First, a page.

How to stay informed in times of crisis
The COVID-19 outbreak is currently affecting huge numbers of people worldwide; whether people are sick, under lockdown, or simply dealing with supply line disruptions, the pandemic is disrupting everything. With all that disruption many people are falling victim to inaccurate information. As an informational resource, we here at Infoplease want to help direct you to legitimate sources of information. With lives and livelihoods at stake, it's important that everyone acts with the best info they can.
The Center for Disease Control (or your local equivalent organization) is the best place to start in understanding the situation. If you live in this U.S., this is the most official information resource you have. The CDC is the country's leading public health organization. They are a government agency tasked with drafting the country's response to just such an event as this one. They also have a valuable page of novel coronavirus updates: https://www.cdc.gov/coronavirus/2019-ncov/index.html
No matter where you are in the world, you can also turn to the World Health Organization. This U.N. subsidiary coordinates worldwide health efforts, and makes recommendations for the global community. They have been monitoring the spread of the disease for some time, and have access to very valuable data. Like the CDC, they also have a useful up-to-date page on the novel coronavirus: https://www.who.int/emergencies/diseases/novel-coronavirus-2019
We also recommend you check out any resources published by the Department of Health and Human Services. HHS is responsible for enacting state and federal health policy. They are a likely source of any policy updates. The National Institute of Health and the Food and Drug Administration are two HHS subdivisions which are also useful sources. The NIH reports on many major health and medicine breakthroughs, while the FDA is responsible for testing drug safety.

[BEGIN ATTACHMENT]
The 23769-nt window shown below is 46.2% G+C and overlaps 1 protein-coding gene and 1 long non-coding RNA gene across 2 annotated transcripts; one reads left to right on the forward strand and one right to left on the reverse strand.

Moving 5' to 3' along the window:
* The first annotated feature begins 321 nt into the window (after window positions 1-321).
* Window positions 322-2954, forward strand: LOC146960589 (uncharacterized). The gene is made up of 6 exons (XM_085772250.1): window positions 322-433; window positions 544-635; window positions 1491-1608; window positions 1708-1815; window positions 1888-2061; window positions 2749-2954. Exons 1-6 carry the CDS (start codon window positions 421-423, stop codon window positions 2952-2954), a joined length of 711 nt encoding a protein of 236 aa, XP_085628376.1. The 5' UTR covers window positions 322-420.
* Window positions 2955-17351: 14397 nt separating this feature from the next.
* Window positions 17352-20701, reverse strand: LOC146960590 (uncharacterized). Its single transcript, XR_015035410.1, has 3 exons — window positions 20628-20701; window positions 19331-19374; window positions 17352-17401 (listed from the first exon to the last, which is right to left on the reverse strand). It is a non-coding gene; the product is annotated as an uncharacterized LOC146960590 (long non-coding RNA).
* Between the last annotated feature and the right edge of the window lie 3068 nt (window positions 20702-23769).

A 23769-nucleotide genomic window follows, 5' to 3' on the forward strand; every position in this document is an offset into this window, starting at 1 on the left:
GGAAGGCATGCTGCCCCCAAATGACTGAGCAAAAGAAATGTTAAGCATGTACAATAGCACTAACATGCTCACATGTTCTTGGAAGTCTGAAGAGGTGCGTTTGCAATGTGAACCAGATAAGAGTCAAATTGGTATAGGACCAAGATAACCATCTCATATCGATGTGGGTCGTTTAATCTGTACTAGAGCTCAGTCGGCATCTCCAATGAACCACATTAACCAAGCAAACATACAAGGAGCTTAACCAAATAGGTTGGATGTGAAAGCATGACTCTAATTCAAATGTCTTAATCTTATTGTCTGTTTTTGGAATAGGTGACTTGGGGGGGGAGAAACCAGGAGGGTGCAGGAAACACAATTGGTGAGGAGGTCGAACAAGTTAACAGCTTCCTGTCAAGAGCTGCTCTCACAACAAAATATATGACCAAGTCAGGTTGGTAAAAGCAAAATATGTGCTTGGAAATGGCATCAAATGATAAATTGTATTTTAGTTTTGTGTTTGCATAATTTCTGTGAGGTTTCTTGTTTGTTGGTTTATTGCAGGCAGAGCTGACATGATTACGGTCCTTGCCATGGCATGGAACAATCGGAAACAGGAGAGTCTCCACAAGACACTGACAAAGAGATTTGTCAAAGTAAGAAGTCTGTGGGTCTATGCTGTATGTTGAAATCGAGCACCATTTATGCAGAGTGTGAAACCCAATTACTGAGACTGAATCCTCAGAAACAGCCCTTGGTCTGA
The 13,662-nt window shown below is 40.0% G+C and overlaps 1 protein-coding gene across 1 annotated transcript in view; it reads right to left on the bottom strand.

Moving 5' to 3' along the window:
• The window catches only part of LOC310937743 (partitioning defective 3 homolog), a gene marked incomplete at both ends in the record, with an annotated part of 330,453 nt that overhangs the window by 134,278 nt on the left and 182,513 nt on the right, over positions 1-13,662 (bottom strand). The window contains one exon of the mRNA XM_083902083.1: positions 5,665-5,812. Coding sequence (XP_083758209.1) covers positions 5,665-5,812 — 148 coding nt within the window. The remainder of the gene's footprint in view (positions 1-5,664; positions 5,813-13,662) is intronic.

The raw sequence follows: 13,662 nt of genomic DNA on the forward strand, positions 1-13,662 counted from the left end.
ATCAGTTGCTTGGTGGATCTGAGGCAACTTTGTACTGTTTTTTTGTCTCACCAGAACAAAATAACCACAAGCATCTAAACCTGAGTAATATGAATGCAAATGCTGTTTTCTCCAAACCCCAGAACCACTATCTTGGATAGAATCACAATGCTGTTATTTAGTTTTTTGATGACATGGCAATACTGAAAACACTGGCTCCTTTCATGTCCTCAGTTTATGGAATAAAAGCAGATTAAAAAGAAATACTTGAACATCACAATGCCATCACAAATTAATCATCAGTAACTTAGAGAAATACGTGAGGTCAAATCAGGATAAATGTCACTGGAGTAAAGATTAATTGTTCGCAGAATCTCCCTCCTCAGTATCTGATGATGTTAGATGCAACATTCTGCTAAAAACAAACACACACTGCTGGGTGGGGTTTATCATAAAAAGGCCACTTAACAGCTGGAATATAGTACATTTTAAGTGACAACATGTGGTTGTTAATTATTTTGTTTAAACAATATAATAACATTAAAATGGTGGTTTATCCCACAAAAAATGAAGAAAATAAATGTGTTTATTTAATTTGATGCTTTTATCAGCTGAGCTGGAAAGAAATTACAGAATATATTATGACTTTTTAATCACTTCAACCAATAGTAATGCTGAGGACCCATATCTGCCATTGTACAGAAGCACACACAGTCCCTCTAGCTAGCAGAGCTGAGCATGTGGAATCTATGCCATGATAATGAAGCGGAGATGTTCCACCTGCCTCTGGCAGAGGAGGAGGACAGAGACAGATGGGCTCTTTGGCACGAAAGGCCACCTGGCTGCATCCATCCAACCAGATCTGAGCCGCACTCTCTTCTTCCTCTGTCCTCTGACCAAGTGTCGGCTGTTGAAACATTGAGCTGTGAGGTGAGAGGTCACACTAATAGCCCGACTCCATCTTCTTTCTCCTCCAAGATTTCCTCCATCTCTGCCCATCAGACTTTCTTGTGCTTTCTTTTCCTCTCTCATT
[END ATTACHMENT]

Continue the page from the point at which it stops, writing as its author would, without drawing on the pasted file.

Major News Sources
To keep up to date on developments with how the disease is spreading, and how the government is responding, stick to widely accepted news sources (like major newspapers and cable news outlets). While there is a presidential primary going on, any specific recommendations may seem partisan. We simply encourage that whatever source you use, you stick to one with a large national profile.
If you want a recommendation from the editorial staff, we highly recommend The Atlantic. The Atlantic is typically a (somewhat pricey) premium publication, but to help raise awareness and combat misinformation they have made their coronavirus reporting free to anyone. That's a mission we can respect, and the Atlantic has a good track record as one of the nation's oldest publications. You can find their coronavirus reporting at: https://www.theatlantic.com/category/what-you-need-know-coronavirus/
There are many inaccurate claims bouncing around the internet, like rumors about a nationwide quarantine. With how people are panicking, many people are ready to accept and spread rumors like this, which can confuse public responses to the ongoing pandemic. Whatever you do, do not use social media like Facebook or Snapchat as a source for news. If you receive any information via social media, remain skeptical until seeing a reliable source.
Other Valuable Sources
For more specific information about closures and changes happening near you, you should consult local organizations. You can call your town hall or town clerk's office for much of the info you might need. You might also call your local police department—you should not contact the police via 911 for non-emergency situations. This can affect their responsiveness to ongoing medical emergencies. Your local police department will have a separate line for normal use. You should also check any state and local news stations, as well as any published statements or press releases from your local government.
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